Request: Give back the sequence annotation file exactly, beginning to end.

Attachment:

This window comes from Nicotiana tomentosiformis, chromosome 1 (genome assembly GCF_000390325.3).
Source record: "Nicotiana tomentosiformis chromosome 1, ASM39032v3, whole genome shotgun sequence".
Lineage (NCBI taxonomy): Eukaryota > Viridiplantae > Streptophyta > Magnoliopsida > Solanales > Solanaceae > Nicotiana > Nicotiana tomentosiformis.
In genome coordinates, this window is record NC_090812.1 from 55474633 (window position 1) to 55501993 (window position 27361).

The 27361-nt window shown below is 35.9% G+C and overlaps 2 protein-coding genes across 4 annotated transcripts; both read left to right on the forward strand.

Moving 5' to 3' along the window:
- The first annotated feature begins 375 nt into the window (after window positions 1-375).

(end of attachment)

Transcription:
This window comes from Nicotiana tomentosiformis, chromosome 1 (genome assembly GCF_000390325.3).
Source record: "Nicotiana tomentosiformis chromosome 1, ASM39032v3, whole genome shotgun sequence".
Lineage (NCBI taxonomy): Eukaryota > Viridiplantae > Streptophyta > Magnoliopsida > Solanales > Solanaceae > Nicotiana > Nicotiana tomentosiformis.
In genome coordinates, this window is record NC_090812.1 from 55474633 (window position 1) to 55501993 (window position 27361).

The 27361-nt window shown below is 35.9% G+C and overlaps 2 protein-coding genes across 4 annotated transcripts; both read left to right on the forward strand.

Moving 5' to 3' along the window:
- The first annotated feature begins 375 nt into the window (after window positions 1-375).